Researching FWW through personal objects: photographs

A way in to researching many individuals who saw service between 1914 and 1920, is through a photograph. Many hundreds thousands of photographs were taken during the war years and immediately after, and in many cases these still exist.

There are a multitude of reasons where, when and why a particular photograph was taken. Many individuals had their photo taken before they went overseas, others when they had time off from the frontline, others when they were convalescing in hospital. Some photographs were taken after an investiture, where an individual had been decorated by the King.

‘A picture is worth a thousand words’ may mean that an image can be used to convey a complex idea. In the context of First World War images, if you can unlock the information relating to the unit that an individual served in and the date, further research may result in thousand words of narrative relating to what that individual did.

In the absence of being able to ask the sitter to turn to face the camera or lean in so that you can read a particular part of a uniform or headwear, interpreting First World War photographs do present some challenges. There are however, some points which if you can unlock them, may lead to ‘a thousand words’. There are a number of points relating to the style of the uniform and what colour it appears to be (even in black and white image!) Are there badges anywhere on the uniform, are there any medal ribbons, belts or bandoliers? Or are there other indications such as a board with a notice or information written in chalk?

The types of badges you may see could be cap badges, shoulder titles, collar badges (sometimes called collar dogs). Most of these badges will be made of metal. Some badges seen on either forearm or just below the shoulder (including ranks badges) were usually made of fabric.

The photograph in this blog post is quite useful inasmuch as there is a visible cap badge and the individual has shoulder titles.

A photo of a man who served in the Royal Regiment of Artillery.

Image courtesy of William Spencer.

The cap badge is for the Royal Regiment of Artillery. The regiment as a whole included the Royal Horse Artillery, the Royal Field Artillery and the Royal Garrison Artillery. So the addition of the shoulder titles in the photograph helps you to identify the sitter as a member of the Royal Garrison Artillery.

What is not visible unless you inspect the original photograph very carefully is the photographer’s stamp in the bottom right hand corner. Always inspect the whole photograph for clues, not just the image of the sitter.

There are numerous books to help you decipher First World War period photographs. I use Identifying your World War 1 soldier from badges and photographs by Iain Swinnerton (FFHS 2006) and Military photographs and how to date them by Neil Storey (Countryside Books 2009).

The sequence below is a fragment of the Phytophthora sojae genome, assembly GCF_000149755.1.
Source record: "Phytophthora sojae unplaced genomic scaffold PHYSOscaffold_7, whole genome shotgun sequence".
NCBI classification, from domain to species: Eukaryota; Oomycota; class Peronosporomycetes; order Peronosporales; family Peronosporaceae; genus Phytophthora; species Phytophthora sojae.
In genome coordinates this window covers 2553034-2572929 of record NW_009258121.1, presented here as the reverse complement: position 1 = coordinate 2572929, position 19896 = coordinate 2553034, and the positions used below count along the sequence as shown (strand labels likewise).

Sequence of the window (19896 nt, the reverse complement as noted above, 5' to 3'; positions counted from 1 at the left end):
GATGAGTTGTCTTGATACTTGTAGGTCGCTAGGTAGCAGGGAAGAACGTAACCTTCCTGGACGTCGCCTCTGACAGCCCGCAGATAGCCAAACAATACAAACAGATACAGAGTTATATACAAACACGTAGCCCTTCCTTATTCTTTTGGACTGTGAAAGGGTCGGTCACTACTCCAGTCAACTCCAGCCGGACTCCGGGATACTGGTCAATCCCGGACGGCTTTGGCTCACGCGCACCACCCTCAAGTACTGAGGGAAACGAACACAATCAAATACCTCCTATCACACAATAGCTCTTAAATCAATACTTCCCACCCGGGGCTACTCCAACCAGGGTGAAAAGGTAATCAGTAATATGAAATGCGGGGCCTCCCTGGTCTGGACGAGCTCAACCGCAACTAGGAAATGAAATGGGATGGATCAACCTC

If you visit The National Archives to research someone from the First World War and you have a photograph of them, you may wish to bring a copy with you, as it may help you to get your ‘thousand words’.

1 comments

  1. Dt Tony Wakeford says:

    Yes indeed, a picture is worth a thousand words. There must be hundreds of thousands of photographs tucked away in what I call A2 archives (or attic archives) in storage boxes, cardboard boxes, albums, suitcases, stored haphazardly and no acid free packing to be found anywhere – just a thick layer of protective dust! There is a rich treasure trove waiting to emerge from the domestic setting of cupboards and attics and some of it already has.
    I nearly fell off my chair when I recently discovered a military group photograph on ebay that included my grandfather – an end of course photograph of a School of Musketry training course with instructors and a group of soldiers from the Civil Service Rifles (London Regiment, 15th Bttn I think). My grandfather was a Company-Sergeant Major Instructor in the School of Musketry.
    Of course few pictures have any clues written on the back; a failing for most who took pictures and never recorded the ‘who, what or where’ – very frustrating for later generations! For obvious reasons some photos have rather oblique annotations – ‘somewhere in France’ was a caption on one photograph I saw recently.
    Fortunately, even without dates, names or places recorded, the uniform and insignia can help to reveal a lot of precious information. Photographs can certainly help to unlock the past and reveal some surprises too.

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